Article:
Canada markets closed
  • S&P/TSX

    +3.76 (+0.02%)
  • S&P 500

    -4.88 (-0.11%)
  • DOW

    +73.94 (+0.21%)

    +0.0007 (+0.09%)

    +1.48 (+1.79%)

    -302.63 (-0.40%)
  • CMC Crypto 200

    -49.69 (-3.31%)

    +11.20 (+0.63%)
  • RUSSELL 2000

    -4.92 (-0.21%)
  • 10-Yr Bond

    -0.0210 (-1.25%)

    -125.50 (-0.82%)

    +0.42 (+2.80%)
  • FTSE

    +14.25 (+0.20%)
  • NIKKEI 225

    +96.27 (+0.34%)

    -0.0010 (-0.14%)

'You will be dearly missed': Eminent feminist, women's rights activist and poet Kamla Bhasin passes away at 75

·4 min read

Eminent women's rights activist, poet and author Kamla Bhasin passed away on Saturday.

Activist Kavita Srivastava said on Twitter that 75-year-old Bhasin breathed her last around 3 am.

Bhasin had reportedly been diagnosed with cancer a few months ago. Bhasin, an outspoken champion of women's rights in India and South Asia since the 1970s, was best known for her work with Sangat: A Feminist Network and her poem Kyunki main ladki hoon, mujhe padhna hai.

Born on 24 April 1946 in the district of Mandi Bahauddin, which is now in Pakistan, her family shifted to Rajasthan in India after the Partition.

According to the Hindustan Times, Bhasin studied sociology at the University of Münster in West Germany.

She later returned to India and worked with Udaipur-based NGO Seva Mandir, which works on rural development and women's empowerment. In 2002, after quitting her job at the Food and Agriculture Organization of the United Nations, she founded the South Asian feminist network Sangat, which works with underprivileged women from rural and tribal communities, often using non-literary tools such as plays, songs and art.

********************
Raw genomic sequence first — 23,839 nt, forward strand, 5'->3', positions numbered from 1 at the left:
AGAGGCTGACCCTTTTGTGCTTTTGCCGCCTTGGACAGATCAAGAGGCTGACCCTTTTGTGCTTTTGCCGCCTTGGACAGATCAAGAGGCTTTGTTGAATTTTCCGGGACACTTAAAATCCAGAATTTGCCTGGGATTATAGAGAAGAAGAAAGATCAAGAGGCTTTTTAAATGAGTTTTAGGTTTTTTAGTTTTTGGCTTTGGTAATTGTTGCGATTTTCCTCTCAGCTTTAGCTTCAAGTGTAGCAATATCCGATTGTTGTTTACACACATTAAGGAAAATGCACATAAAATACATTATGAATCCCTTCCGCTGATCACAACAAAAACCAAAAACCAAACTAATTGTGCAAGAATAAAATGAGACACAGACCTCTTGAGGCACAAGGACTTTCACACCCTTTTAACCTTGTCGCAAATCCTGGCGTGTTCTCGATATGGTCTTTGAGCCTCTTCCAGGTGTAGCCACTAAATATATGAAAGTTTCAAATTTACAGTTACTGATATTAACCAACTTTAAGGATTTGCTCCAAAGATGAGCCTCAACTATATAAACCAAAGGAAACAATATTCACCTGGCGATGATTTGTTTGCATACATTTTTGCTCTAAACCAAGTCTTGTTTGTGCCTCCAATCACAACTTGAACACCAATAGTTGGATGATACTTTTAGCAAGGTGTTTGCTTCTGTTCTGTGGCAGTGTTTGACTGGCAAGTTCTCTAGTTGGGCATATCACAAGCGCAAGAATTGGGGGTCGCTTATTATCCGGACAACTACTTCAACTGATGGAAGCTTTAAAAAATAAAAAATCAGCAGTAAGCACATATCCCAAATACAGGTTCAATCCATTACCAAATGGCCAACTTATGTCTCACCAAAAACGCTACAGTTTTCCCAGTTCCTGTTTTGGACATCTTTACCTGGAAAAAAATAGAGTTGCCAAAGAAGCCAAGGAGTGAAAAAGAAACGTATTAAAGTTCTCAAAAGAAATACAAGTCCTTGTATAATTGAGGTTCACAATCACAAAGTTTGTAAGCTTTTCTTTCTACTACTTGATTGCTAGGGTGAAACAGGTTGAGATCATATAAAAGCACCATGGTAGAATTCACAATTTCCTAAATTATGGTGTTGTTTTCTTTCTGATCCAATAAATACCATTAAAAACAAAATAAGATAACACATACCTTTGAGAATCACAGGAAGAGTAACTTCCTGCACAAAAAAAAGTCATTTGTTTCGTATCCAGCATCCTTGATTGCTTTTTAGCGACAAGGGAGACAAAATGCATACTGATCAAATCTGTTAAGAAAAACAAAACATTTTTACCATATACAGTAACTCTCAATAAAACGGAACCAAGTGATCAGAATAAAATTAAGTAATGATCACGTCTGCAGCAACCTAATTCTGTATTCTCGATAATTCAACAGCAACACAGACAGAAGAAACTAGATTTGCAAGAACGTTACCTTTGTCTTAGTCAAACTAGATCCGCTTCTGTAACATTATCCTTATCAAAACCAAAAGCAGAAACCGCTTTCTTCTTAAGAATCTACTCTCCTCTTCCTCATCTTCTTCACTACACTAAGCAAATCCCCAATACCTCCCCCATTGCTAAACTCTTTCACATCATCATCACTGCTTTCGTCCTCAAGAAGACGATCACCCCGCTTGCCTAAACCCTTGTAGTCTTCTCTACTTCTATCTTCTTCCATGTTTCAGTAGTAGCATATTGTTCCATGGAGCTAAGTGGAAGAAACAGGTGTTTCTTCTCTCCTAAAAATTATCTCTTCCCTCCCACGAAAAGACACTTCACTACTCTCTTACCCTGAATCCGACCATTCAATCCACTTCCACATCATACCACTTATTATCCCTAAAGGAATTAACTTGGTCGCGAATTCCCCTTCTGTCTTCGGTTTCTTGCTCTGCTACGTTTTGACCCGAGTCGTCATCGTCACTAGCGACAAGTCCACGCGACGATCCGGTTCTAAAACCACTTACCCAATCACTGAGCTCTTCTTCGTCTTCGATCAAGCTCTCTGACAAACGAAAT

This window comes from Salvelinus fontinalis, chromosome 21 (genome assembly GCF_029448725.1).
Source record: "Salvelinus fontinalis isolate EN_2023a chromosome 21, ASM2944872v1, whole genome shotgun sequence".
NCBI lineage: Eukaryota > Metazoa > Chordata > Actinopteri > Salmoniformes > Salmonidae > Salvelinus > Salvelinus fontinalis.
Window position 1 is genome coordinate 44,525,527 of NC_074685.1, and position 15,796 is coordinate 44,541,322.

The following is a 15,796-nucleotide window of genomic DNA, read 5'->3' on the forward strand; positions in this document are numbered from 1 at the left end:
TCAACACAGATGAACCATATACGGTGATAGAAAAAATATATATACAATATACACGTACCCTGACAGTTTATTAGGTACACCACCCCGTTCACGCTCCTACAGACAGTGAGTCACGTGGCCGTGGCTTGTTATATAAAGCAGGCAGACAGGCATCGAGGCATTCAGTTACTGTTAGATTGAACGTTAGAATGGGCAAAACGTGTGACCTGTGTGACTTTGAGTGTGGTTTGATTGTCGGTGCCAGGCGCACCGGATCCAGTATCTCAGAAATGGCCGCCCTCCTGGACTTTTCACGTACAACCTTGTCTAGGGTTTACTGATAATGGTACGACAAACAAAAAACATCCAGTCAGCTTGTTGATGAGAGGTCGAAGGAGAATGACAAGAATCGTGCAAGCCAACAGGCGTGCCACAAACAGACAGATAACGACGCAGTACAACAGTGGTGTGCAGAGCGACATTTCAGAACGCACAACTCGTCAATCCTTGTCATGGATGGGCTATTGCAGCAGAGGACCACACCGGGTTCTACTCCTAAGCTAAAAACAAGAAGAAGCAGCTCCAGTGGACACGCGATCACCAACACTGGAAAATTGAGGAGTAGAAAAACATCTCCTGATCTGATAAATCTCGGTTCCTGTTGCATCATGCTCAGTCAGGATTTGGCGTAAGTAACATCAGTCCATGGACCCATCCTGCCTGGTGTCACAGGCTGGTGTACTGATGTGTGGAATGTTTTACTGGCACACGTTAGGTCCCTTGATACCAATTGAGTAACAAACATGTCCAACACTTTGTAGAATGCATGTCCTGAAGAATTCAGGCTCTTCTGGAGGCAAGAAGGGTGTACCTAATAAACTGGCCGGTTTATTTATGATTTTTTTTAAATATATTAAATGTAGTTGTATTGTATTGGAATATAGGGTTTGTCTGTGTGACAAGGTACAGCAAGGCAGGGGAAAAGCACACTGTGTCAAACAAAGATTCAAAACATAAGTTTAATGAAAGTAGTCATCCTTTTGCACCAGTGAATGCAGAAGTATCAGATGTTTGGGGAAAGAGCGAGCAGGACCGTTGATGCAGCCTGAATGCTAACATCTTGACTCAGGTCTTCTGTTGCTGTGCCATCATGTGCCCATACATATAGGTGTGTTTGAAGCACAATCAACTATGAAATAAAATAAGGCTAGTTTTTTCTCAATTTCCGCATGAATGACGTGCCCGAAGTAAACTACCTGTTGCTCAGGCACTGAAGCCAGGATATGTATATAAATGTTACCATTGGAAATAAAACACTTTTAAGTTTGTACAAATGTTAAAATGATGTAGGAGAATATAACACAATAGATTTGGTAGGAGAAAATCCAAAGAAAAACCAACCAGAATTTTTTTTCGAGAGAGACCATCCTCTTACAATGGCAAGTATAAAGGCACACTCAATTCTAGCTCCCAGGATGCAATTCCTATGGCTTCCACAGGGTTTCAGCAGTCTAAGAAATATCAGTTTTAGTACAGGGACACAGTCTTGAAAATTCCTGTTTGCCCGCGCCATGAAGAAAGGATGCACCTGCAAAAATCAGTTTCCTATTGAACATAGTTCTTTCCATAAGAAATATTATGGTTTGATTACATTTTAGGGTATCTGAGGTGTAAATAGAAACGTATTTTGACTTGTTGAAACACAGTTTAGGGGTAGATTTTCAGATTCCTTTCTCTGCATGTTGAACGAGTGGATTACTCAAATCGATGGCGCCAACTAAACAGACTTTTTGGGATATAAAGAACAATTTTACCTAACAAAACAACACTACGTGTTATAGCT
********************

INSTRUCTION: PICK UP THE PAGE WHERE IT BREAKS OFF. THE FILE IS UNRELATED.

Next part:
Bhasin also authored several books on gender theory, feminism and understanding patriarchy, many of which have been translated into more than 30 languages.

Bhasin is also attributed for bringing the 'Azaadi' chant to India, which Pakistani feminists first used to protest against the Zia-ul-Haq regime. In February 2019, Bhasin had told The Quint that she had first heard the chant for 'azaadi' in 1984 among feminists in Pakistan, who were vocal against the regime of Zia-ul-Haq.

"Thirty-five years ago, I went to Pakistan. Pakistan at that time was ruled by Zia-ul-Haq. The first group that rose up against Zia-ul-Haq was not a political party, it was a group of Pakistani feminists. I witnessed one such meeting, and that's where they chanted it.

At a 2013 One Billion Rising event in New Delhi, she recited the famous Azadi chant to much acclaim and public participation.

She also spoke of a need of a cultural revolution in the country. She, in a 2013 Hindu interview, had said, "Often religion is used as a shield to justify patriarchy. When you question something, you are told, 'yeh toh hamara sanskar hai, riwaaj hai (This is our culture, our traditions)'. And when this is done, it means logic has ended, belief has come in."

Following her demise, several took to Twitter to pay tribute to the feminist icon.

Inputs from agencies

Read more on Arts & Culture by Firstpost.

Our goal is to create a safe and engaging place for users to connect over interests and passions. In order to improve our community experience, we are temporarily suspending article commenting